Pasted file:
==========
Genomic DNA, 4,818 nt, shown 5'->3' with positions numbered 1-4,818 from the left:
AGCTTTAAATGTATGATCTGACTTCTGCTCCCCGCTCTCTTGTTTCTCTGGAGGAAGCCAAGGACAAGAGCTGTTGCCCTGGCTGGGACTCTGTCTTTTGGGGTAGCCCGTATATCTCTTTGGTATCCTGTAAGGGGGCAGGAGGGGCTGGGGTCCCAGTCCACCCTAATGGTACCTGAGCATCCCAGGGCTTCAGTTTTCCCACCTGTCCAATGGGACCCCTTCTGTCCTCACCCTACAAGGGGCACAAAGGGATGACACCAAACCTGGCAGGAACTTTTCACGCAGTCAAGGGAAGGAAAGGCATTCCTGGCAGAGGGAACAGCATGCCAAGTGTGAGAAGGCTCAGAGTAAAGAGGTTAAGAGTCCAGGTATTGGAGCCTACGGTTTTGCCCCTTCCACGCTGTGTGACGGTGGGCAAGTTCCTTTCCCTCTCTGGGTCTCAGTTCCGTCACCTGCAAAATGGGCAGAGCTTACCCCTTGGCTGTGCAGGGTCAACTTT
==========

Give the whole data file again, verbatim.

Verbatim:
Genomic DNA, 4,818 nt, shown 5'->3' with positions numbered 1-4,818 from the left:
AGCTTTAAATGTATGATCTGACTTCTGCTCCCCGCTCTCTTGTTTCTCTGGAGGAAGCCAAGGACAAGAGCTGTTGCCCTGGCTGGGACTCTGTCTTTTGGGGTAGCCCGTATATCTCTTTGGTATCCTGTAAGGGGGCAGGAGGGGCTGGGGTCCCAGTCCACCCTAATGGTACCTGAGCATCCCAGGGCTTCAGTTTTCCCACCTGTCCAATGGGACCCCTTCTGTCCTCACCCTACAAGGGGCACAAAGGGATGACACCAAACCTGGCAGGAACTTTTCACGCAGTCAAGGGAAGGAAAGGCATTCCTGGCAGAGGGAACAGCATGCCAAGTGTGAGAAGGCTCAGAGTAAAGAGGTTAAGAGTCCAGGTATTGGAGCCTACGGTTTTGCCCCTTCCACGCTGTGTGACGGTGGGCAAGTTCCTTTCCCTCTCTGGGTCTCAGTTCCGTCACCTGCAAAATGGGCAGAGCTTACCCCTTGGCTGTGCAGGGTCAACTTT